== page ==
Canadian Imperial Bank of Commerce (TSX:CM)(NYSE:CM), the fifth-largest bank in Canada, announced first-quarter earnings results and a dividend increase before the market opened this morning, and its stock responded by rising over 1%. Let’s take a closer look at the quarterly report to determine if we should consider buying into this rally or if we should wait for it to subside.

A strong quarter of top- and bottom-line growth

Here’s a summary of CIBC’s first-quarter earnings results compared with what analysts had anticipated and its results in the same period a year ago.

Metric Q1 2016 Actual Q1 2016 Expected Q1 2015 Actual
Adjusted Earnings Per Share $2.55 $2.41 $2.36
Revenue $3.59 billion $3.66 billion $3.46 billion

Source: Financial Times

CIBC’s adjusted earnings per share increased 8.1% and revenue increased 3.7% compared with the first quarter of fiscal 2015.

Its very strong earnings-per-share growth can be attributed to its adjusted net income increasing 7.6% to $1.03 billion, driven entirely by a 12.1% increase to $686 million in its Retail and Business Banking segment.

Its strong revenue growth can be attributed to its net interest income increasing 7.7% to $2.11 billion, driven by growth in all three of its major segments, including 4.9% growth to $1.53 billion in its Retail and Business Banking segment, 15.5% growth to $537 million in its Capital Markets segment, and 2% growth to $52 million in its Wealth Management segment.

Here’s a quick breakdown of eight other notable statistics from the report compared with the year-ago period:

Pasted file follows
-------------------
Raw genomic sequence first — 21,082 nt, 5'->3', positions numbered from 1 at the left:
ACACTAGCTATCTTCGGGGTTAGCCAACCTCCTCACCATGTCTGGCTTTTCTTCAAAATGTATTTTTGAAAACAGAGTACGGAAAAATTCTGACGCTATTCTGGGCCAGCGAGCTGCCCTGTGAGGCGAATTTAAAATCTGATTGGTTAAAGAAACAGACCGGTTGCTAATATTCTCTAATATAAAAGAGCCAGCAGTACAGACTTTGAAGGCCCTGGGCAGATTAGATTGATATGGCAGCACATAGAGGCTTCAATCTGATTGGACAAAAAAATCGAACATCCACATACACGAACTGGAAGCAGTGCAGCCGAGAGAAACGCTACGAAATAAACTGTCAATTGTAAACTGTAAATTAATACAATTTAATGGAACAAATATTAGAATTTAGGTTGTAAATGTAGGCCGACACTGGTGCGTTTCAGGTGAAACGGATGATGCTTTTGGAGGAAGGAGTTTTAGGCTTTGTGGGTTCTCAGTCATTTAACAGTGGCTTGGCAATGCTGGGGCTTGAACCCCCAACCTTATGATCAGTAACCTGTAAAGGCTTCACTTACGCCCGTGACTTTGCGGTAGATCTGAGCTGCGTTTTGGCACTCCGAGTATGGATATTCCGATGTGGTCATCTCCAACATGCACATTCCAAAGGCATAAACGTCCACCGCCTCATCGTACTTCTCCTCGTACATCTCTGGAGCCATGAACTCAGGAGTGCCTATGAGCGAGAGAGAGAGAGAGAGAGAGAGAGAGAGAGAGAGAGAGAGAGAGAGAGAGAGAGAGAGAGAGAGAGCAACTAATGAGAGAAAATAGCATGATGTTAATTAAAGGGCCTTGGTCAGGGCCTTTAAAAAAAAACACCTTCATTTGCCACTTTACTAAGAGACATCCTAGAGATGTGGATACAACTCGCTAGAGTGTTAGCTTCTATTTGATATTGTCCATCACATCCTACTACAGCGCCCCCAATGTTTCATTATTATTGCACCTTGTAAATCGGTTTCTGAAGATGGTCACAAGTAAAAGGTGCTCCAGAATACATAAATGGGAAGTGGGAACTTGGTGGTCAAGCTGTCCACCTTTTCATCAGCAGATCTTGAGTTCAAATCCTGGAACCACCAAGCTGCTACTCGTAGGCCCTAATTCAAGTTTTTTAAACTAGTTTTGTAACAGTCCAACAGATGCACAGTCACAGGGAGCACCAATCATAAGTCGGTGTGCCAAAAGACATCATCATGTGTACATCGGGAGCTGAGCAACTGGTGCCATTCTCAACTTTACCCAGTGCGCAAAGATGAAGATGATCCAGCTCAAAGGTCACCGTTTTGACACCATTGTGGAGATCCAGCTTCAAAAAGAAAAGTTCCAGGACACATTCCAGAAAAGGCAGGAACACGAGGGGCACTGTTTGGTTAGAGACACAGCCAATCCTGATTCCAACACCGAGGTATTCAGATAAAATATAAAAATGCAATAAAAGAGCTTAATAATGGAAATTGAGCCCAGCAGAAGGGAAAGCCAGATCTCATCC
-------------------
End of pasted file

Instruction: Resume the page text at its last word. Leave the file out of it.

1. Total assets increased 7.6% to $479.03 billion
  2. Total deposits increased 11% to $377.23 billion
  3. Total loans and acceptances, net of allowance, increased 9.6% to $301.3 billion
  4. Total assets under administration increased 2.1% to $1.83 trillion
  5. Total assets under management increased 4.4% to $169.39 billion
  6. Cash, deposits with banks, and securities increased 22.6% to $91.13 billion
  7. Total common shareholders’ equity increased 13.7% to $20.77 billion
  8. Book value per share increased 14.3% to $52.56

Dividend hike? Yes, please

CIBC also announced a 2.6% increase to its quarterly dividend to $1.18 per share, and the next payment will come on April 28 to shareholders of record at the close of business on March 28.

Should you be a long-term buyer of CIBC today?

It was a phenomenal quarter overall for CIBC, and its dividend hike was icing on the cake, so I think the market has responded correctly by sending its shares higher. I also think this could be the start of a sustained rally higher and that the stock represents a great long-term investment opportunity today for two reasons.

First, it’s wildly undervalued. CIBC’s stock trades at just 9.3 times fiscal 2016’s estimated earnings per share of $9.56 and only nine times fiscal 2017’s estimated earnings per share of $9.86, both of which are inexpensive compared with its five-year average price-to-earnings multiple of 11.2 and the industry average multiple of 12.6. It also trades at a mere 1.7 times its book value per share of $52.56, which is a major discount compared with its five-year average market-to-book value of 2.15.

With the multiples above and its estimated 4.7% long-term earnings growth rate in mind, I think CIBC’s stock could consistently trade around 12 times earnings, which would place its shares upwards of $118 by the conclusion of fiscal 2017, representing upside of over 32% from today’s levels.

Second, it has one of the best dividends in the market. CIBC now pays an annual dividend of $4.72 per share, which gives its stock a very high and very safe yield of about 5.3%. It is also important for investors to note that the company has raised its quarterly dividend for six consecutive quarters and its annual dividend payment for five consecutive years, and it is currently on pace for 2016 to mark the sixth consecutive year with an increase.

With all of the information provided above in mind, I think Canadian Imperial Bank of Commerce represents one of the best long-term investment opportunities in the market today. All Foolish investors should strongly consider making it a core holding.

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Fool contributor Joseph Solitro has no position in any stocks mentioned.